As a trainer, it is very sad to see one of my dogs medically career changed -- sometimes. Other times -- I can't lie -- it is sort of a relief. Say the dog has some issue that you're making progress on but you're not sure the issue is ever going to resolve to the point that the dog is going to be useable. You worry that you're going to okay the dog for class and it's going to be issued to a client and while in class you will discover that, OOPS! you called it wrong and the issue actually wasn't fixed. If one of those dogs gets a medical career change, you get A) the relief of not having to call it, B) the knowledge that you didn't give up on the dog, C) the ability to tell yourself, if you want to, that your superior training skills totally would've fixed the problem if only the medical career change hadn't happened, D) the knowledge that the puppy raisers can now tell themselves the same thing you told yourself as a puppy raiser when your dog got a medical career change, and E) the relief that if your success numbers are tracked at work -- which they must be, by someone, I know it -- this one won't be counted as a failure. Even with the good dogs, a medical career change at mid-cycle is better than having that sword hanging over your head in the weeks leading up to class. (Will that dog get one more ear infection and be given the boot right before the client who was pre-matched with that dog, and for whom there is no other available dog, shows up from California or Mexico or somewhere else really far away? or will the dog squeak through the physicals and then blow up with medical problems at home with the client?)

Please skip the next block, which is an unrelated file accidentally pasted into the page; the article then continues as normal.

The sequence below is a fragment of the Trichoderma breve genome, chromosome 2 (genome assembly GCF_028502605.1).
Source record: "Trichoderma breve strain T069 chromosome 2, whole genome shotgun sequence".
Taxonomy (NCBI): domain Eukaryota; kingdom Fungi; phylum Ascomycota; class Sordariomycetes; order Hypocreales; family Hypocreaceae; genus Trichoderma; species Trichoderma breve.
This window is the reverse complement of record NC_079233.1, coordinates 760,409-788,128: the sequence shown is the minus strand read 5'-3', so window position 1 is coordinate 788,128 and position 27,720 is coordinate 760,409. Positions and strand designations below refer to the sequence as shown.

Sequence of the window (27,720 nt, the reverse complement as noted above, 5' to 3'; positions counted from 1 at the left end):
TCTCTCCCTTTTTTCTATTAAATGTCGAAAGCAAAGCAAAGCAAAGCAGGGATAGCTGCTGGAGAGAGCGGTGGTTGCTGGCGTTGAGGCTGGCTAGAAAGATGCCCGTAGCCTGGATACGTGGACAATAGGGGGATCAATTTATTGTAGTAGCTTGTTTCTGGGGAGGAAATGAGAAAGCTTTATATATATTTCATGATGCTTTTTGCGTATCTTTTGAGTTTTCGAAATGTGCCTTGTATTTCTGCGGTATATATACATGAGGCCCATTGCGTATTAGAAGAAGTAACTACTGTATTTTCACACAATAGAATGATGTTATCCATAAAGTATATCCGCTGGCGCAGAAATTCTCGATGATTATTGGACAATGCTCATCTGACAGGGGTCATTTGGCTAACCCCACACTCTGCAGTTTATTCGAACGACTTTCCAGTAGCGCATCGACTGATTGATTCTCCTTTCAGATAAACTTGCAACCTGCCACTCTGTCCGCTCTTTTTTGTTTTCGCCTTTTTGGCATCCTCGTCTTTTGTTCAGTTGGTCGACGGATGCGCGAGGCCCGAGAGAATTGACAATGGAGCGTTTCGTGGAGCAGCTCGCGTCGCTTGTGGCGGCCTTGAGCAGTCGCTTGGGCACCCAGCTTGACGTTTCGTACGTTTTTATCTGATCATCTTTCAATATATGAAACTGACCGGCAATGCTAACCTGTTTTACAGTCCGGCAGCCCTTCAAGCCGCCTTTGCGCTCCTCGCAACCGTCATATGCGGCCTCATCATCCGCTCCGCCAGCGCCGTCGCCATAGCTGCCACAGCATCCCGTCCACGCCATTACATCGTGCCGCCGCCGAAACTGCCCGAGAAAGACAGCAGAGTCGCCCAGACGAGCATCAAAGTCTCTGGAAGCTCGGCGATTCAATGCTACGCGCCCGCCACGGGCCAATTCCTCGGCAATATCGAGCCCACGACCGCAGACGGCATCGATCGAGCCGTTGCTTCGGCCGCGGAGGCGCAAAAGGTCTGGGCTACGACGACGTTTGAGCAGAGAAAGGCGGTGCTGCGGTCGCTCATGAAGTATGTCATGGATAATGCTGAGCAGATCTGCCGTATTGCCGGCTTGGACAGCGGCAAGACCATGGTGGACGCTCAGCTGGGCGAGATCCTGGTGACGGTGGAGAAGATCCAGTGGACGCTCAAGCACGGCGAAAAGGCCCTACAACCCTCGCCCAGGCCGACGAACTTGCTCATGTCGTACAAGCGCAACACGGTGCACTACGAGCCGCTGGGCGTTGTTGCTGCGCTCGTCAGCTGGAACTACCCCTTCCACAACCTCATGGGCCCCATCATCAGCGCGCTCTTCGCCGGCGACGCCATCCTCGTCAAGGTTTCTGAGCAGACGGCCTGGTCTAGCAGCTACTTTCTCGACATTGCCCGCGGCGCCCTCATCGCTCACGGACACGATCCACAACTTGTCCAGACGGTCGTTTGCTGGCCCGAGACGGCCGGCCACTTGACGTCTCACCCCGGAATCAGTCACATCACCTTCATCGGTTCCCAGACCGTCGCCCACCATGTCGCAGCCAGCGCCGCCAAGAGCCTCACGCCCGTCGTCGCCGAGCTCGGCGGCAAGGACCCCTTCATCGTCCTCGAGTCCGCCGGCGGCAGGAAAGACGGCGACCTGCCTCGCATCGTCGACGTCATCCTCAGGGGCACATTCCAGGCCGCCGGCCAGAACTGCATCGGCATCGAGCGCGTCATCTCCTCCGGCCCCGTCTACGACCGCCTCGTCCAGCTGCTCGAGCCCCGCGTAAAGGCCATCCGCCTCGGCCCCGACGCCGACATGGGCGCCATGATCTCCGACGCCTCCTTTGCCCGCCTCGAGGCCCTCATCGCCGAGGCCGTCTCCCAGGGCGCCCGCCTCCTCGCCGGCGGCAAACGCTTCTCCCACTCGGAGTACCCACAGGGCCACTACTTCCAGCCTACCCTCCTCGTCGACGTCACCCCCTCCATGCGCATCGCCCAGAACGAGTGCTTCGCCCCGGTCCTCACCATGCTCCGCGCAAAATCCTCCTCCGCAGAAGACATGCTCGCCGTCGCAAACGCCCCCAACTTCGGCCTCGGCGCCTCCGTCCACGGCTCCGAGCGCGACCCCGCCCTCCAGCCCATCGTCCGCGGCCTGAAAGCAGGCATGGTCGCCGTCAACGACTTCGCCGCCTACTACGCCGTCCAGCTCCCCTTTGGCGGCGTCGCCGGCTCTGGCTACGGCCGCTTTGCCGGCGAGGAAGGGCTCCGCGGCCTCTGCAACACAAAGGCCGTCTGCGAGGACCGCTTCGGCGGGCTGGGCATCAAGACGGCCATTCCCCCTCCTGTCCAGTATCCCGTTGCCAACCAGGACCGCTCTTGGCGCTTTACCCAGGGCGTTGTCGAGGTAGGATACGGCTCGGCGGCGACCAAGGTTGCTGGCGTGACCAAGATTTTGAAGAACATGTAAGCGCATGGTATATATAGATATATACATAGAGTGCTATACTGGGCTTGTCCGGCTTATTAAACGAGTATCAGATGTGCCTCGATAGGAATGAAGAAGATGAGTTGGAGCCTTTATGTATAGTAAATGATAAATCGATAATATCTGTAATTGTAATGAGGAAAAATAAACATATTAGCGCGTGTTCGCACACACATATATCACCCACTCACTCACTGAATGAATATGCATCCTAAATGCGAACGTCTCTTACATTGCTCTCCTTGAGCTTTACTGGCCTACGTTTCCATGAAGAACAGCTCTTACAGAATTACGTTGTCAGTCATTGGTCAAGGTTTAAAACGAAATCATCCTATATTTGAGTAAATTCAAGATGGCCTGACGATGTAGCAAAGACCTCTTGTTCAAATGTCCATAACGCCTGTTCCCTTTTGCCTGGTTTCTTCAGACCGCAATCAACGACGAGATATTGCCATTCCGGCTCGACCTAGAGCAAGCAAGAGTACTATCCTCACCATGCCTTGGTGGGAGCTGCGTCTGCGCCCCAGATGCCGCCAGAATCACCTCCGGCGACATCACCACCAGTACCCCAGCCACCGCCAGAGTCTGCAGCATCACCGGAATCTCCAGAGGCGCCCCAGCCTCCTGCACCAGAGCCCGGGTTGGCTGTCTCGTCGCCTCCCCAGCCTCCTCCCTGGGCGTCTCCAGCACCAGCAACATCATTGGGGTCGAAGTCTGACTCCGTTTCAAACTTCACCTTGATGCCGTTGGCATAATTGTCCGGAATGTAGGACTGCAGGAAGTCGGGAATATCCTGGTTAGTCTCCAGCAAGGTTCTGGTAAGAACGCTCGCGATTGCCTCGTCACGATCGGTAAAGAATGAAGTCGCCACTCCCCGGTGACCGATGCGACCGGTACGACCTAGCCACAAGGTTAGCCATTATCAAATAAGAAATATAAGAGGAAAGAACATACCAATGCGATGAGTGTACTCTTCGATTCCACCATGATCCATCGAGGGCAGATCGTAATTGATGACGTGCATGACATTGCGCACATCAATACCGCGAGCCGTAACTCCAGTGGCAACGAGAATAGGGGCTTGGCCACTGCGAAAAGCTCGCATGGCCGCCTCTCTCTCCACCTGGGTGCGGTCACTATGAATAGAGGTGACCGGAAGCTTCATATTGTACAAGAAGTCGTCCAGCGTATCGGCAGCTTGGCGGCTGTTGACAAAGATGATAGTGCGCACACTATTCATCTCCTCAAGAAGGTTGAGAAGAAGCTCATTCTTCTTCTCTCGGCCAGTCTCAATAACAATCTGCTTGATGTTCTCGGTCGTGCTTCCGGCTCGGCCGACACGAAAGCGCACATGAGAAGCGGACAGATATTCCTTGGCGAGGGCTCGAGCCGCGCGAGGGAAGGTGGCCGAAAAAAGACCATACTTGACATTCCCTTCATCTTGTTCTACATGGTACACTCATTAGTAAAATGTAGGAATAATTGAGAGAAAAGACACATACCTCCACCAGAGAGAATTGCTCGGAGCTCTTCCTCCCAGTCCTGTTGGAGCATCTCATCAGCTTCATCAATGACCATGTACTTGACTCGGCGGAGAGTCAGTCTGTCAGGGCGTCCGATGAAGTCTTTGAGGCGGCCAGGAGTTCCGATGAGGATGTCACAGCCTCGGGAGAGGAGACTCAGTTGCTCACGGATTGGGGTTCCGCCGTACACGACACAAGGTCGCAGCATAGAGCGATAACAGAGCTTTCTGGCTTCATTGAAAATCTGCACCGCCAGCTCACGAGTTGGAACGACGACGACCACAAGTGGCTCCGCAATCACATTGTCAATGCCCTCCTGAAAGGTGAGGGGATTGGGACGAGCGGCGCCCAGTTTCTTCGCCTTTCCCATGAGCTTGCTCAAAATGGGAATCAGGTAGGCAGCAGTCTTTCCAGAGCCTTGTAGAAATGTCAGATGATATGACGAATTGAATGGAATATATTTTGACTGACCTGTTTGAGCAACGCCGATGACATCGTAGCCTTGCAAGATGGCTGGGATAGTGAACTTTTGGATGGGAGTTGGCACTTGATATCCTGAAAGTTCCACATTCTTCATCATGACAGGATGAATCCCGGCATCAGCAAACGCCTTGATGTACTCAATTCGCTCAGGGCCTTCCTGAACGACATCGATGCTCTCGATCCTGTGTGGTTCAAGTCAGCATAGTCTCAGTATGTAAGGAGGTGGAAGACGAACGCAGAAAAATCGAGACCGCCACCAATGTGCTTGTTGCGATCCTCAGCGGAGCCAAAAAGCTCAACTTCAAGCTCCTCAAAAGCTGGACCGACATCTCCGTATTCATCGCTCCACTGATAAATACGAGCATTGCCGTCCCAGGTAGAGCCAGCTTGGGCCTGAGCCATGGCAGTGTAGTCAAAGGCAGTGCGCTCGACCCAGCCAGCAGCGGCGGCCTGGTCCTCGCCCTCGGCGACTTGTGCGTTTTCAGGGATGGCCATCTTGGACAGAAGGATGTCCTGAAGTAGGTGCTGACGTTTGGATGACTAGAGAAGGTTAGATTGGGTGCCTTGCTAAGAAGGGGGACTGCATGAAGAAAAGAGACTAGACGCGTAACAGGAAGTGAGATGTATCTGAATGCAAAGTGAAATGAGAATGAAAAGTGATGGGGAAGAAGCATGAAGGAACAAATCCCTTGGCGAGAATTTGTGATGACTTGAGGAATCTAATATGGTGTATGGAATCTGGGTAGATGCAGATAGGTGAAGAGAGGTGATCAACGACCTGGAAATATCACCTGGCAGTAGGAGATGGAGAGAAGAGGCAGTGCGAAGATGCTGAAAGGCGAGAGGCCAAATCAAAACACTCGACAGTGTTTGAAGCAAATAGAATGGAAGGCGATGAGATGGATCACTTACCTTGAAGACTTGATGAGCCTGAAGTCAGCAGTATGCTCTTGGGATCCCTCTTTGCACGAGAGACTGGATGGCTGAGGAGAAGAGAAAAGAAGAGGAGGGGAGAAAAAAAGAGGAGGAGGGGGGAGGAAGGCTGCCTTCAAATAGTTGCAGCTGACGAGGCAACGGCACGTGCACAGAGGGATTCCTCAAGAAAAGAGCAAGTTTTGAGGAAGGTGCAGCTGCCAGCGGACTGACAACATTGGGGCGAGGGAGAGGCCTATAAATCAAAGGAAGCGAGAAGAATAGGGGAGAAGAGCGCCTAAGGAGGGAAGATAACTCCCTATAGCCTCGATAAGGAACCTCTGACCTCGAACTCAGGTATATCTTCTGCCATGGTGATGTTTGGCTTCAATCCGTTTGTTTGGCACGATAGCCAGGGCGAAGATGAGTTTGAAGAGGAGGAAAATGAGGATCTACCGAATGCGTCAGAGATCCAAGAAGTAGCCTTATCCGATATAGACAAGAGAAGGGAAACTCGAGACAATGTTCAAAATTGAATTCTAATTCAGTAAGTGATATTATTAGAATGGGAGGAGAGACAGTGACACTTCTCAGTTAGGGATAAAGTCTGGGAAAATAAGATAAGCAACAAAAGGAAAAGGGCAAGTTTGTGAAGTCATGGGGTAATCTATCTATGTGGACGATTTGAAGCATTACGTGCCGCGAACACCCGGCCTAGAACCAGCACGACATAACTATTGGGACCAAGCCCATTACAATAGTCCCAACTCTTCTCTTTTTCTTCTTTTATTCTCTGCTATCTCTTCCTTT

Anyway, the dogs who did pass physicals are a solid group and, barring any surprises, should be ready to be matched in September. This next month is one of my favorite parts of the training cycle. Why? Because you get to see the dogs blossom in confidence as they apply the lessons you've (hopefully) taught them, and generalize those lessons to different places. It is a great feeling to take the dog that you trained to a new city and watch it work beautifully with minimal to no help from you needed. (FYI… my favorite part of the training cycle is Foundations, the first three weeks. Foundations training is so much work, but I find major satisfaction in building a solid foundation. That solid foundation is what makes this part of training -- the third month -- so much fun. If you've done your work right in the beginning, there's hardly any work now, other than just putting on the miles.)